That means we can watch M meander all across the board, sell real-estate, hire Eddy Lampert, and we really don't care as the max loss is what we paid for the trade ($1,150 + $16,000) = $17,150.

    But as we make sure we sell more premium than we buy, we can sell 10 contracts of the AAPL Jan 2021 $180 puts for $15, getting us back $15,000, so we are in the combined trade for net $2,150.

    The nice thing about this trade is we get to keep all the upside. When M does rebound and gets back above $20, we can start to cautiously sell covered calls, and we get to do that until Jan 2021. In fact when M gets it mojo back we can even think about selling monthly strangles and really make this a premium selling monster.

    Obviously you need to be able to own AAPL at $180.


  37. I am not following this – You are buying Jan 21 $15 puts and Short Jan 21 $15 puts?:

    Buy M at $15 (synthetic stock – long calls, short puts at Jan 21, $15) for $0.23. So 50 contracts cost $1,150 and you get to control 5,000 shares of M until Jan 2021. But that would be kind of foolhardy as a standalone trade - so now we go against all the rules and buy 50 LONG Jan 2021, $15 puts @ $3.20, making a $16,000 debit. 


  38. So ugly.  Failed the weak bounces, looks like we're on the way to 2,700 (10% total corrections).

    25,500, 2,850, 7,500 and 1,465 are the lines to watch, shorting the laggard if 2 go below and out if any get back above after that but could be a nice payday if we follow-through lower.

    As I noted in the Webinar – I want to wait and see before adding more hedges as there are too many people talking up the markets.  Strong Dollar can also be knocked down to boost us.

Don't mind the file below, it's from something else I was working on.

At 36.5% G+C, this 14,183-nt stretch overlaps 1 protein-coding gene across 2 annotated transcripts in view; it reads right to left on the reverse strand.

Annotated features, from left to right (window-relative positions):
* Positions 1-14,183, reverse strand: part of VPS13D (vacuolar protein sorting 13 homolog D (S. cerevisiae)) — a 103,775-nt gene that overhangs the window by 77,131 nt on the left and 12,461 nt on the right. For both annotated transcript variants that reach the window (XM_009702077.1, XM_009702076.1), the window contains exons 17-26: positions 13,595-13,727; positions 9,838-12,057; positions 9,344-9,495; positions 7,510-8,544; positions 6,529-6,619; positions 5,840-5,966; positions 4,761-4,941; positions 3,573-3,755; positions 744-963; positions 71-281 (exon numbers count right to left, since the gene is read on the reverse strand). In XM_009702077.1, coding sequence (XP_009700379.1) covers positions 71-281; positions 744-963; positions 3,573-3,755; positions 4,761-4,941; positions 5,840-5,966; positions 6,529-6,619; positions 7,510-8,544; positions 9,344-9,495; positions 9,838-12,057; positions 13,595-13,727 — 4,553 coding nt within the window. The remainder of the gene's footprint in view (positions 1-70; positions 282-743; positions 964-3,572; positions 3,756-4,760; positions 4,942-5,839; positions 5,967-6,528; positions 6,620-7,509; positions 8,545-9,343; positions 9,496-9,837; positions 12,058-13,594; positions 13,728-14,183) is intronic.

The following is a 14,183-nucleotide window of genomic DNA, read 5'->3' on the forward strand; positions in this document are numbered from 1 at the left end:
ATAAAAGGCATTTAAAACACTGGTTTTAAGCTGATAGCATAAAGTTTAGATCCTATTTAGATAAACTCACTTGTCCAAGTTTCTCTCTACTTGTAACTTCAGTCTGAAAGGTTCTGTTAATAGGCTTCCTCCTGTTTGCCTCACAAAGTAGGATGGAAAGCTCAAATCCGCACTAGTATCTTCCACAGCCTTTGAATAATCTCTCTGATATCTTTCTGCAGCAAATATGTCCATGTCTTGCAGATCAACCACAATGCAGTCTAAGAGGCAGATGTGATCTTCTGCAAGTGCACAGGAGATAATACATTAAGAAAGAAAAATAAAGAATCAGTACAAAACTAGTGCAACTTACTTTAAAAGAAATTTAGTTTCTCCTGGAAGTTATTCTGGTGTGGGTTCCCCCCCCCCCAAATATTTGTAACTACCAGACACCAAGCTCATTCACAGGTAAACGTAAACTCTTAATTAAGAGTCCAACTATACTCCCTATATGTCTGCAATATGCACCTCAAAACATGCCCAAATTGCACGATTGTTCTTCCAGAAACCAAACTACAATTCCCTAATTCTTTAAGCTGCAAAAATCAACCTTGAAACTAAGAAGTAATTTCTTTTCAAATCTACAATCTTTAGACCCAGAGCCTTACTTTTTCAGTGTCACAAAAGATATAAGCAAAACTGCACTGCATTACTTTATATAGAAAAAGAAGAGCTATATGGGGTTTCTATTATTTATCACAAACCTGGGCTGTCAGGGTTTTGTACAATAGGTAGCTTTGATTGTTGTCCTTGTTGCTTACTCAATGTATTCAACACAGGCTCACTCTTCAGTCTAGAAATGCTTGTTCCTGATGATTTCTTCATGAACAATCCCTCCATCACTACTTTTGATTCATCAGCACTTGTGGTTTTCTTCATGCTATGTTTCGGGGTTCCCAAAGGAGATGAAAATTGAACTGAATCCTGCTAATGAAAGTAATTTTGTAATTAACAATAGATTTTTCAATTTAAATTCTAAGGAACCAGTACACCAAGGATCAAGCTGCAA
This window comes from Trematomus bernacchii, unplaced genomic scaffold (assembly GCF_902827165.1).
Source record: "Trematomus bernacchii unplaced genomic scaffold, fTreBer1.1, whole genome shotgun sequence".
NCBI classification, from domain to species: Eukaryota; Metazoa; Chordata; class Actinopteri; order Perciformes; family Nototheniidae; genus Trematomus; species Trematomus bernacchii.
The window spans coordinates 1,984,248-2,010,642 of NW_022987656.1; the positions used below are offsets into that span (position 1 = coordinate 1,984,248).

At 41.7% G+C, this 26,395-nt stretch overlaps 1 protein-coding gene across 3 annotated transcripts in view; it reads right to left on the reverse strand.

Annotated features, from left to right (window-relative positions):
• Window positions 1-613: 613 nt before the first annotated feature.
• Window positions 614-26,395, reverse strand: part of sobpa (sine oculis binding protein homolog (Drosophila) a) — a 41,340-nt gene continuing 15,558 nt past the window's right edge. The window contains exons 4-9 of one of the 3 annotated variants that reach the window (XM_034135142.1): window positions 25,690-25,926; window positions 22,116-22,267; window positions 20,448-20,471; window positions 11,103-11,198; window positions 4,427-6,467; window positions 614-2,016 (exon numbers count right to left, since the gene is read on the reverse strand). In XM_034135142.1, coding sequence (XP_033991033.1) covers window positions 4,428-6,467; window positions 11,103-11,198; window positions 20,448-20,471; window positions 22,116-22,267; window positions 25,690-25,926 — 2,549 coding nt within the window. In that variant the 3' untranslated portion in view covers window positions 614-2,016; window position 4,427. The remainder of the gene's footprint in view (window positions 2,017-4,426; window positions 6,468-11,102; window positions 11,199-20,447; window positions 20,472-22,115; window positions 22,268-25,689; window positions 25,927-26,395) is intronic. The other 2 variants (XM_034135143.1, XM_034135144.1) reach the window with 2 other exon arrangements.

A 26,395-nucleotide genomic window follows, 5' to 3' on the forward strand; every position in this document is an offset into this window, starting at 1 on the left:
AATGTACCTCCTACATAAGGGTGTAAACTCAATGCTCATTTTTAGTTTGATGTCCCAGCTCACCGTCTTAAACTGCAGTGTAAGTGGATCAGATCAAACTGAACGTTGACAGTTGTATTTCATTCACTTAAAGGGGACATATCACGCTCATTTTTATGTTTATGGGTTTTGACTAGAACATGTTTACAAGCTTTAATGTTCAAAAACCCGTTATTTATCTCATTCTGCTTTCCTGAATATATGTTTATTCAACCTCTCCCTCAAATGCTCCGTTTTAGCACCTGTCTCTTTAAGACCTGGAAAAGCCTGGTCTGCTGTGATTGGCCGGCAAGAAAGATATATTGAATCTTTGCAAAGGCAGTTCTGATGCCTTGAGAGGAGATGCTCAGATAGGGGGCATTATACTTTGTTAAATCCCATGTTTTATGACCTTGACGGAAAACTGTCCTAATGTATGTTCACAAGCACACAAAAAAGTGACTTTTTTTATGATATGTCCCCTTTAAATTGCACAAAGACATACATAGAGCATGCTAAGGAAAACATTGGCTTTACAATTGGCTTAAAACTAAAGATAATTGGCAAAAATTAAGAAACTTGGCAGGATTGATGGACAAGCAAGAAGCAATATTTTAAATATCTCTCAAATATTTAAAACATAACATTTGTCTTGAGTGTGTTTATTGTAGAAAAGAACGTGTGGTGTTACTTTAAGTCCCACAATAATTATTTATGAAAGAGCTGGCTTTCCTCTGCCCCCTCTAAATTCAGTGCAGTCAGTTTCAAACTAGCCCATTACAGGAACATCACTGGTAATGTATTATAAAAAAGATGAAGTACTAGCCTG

M/Yodi – How is CMG holding $800 is the real question?


  39. As you were saying the other day Phil – it's amazing how losing 500 points is so easy for this market! Clearly it's easier with the higher levels but still over a 2% loss in one day. This is what happens when there is little macro or fundamental support for prices. When you have WMT (as an example) trading at 30x earnings and the economy endangered by stupid trade wars, it doesn't take much to drop 500 points.


  40. Now 200 DMA in play for the Dow and NYSE! We should hear about China trade progress any minute now.



  41. Administration takes step to relax trucker drive-time rules





  42. I don't remember a time when we had such a headline driven market.


  43. vkat – well spotted, got confounded by the option pricing. The puts to buy are the $13 for $1.85 – so you have to cover another $2 of cost (for the potential drop from $15 to $13.) But it's the principle that counts.


  44. Not much/StJ – If not for low rates, this market would be down at least 20%.  Yellen already came in and said "NO RECESSION" in an attempt to put in a floor.

    Headlines/Albo – And it's the same crap over and over again – no even real changes in the headlines.  

    Errors/Vkat, Winston – See, my job is hard!  

    Well, this is an ugly finish and we're very likely on the way to 2,700.   -3% is the 2.5% Rule and a 20% overshoot but not even bouncing back to the -2.5% line means the only think stopping this sell-off is the clock.

    As I noted in the Webinar, /NKD back to Dec lows – if they are down and Europe is down tomorrow – that's the way we all may be heading:

    Not a far trip for the Russell:


  45. idea for M…Buy Jan 21 $15 call, sell Jan 20$18 call, Sell Jan 20 15$ put , net around $1.1


  46. What scares me is, if the world is stuck at zero rates. Where will our booms and busts come from?
    With global Gov deficits/debts where they are, I cant see rates ever going above where they are now.
     


  47. Hard jobs / Phil, I really don’t know how you manage to keep on top of all those positions in all those portfolios with all those adjustments. It’s a Herculean task, and I’m kind of glad when I can pick up on something awry (which is a very rare occurrence) – shows you are just human! And impressive to boot.

    But would like your take on the synthetic stock with a protective long put. It kind of flips the allocation of premium. You pay little for synthetic long stock position and plough the savings into the protective put. I think it gives lots of opportunities to adjust, and provides built in disaster protection. When things settle down you can always scale out of the long protective puts. Could be useful in the toolbox?